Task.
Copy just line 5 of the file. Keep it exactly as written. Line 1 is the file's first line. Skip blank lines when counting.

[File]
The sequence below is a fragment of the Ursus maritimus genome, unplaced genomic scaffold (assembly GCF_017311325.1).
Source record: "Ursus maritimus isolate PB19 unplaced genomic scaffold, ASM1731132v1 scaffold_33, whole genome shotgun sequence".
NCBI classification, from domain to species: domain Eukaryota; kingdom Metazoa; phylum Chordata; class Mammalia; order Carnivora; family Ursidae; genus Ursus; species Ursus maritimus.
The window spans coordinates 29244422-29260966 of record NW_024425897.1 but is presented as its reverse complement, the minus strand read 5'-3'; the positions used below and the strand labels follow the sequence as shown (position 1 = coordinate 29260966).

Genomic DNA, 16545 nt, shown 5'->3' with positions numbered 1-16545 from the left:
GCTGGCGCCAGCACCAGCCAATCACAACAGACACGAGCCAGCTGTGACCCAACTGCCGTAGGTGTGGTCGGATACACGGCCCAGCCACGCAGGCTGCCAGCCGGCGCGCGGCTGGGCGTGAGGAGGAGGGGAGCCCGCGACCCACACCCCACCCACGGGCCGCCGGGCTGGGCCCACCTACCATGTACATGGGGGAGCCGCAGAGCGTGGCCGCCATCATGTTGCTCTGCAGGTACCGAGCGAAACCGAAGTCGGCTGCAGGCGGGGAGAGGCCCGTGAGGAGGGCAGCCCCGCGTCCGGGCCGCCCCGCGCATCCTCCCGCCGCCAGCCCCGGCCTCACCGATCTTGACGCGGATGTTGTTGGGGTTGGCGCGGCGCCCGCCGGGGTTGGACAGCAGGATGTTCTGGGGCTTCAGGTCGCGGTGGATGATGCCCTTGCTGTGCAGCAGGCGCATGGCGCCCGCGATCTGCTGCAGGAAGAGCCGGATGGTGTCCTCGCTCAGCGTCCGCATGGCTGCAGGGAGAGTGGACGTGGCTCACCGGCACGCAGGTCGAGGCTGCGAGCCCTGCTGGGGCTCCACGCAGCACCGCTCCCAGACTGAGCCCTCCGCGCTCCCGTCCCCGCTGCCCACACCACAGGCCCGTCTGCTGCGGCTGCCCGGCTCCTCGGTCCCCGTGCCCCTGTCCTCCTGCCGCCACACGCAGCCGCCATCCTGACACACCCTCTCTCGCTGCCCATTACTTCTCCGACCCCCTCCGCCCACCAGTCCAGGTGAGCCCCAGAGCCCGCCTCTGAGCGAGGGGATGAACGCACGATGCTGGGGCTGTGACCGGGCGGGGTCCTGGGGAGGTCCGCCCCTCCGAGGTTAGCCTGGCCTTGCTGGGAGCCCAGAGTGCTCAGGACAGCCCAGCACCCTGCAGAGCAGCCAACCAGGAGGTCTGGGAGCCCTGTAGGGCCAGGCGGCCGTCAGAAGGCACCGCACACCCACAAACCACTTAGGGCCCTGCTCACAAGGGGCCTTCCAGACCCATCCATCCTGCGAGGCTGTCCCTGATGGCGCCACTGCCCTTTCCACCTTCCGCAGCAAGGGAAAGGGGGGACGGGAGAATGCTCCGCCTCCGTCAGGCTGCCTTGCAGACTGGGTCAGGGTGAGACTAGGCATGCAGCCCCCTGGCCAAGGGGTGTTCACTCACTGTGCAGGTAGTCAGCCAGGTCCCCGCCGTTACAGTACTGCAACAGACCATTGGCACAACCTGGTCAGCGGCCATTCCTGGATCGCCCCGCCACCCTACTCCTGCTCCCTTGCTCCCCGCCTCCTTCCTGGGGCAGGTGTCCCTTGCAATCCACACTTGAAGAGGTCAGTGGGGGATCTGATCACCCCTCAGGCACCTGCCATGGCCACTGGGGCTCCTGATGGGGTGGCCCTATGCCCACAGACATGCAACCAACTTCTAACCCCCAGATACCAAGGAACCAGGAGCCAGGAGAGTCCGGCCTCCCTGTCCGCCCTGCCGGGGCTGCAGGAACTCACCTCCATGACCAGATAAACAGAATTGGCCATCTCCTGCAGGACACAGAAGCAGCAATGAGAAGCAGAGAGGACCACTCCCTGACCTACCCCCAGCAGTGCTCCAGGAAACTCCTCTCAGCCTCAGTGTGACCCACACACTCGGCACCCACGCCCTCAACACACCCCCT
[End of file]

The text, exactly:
Genomic DNA, 16545 nt, shown 5'->3' with positions numbered 1-16545 from the left: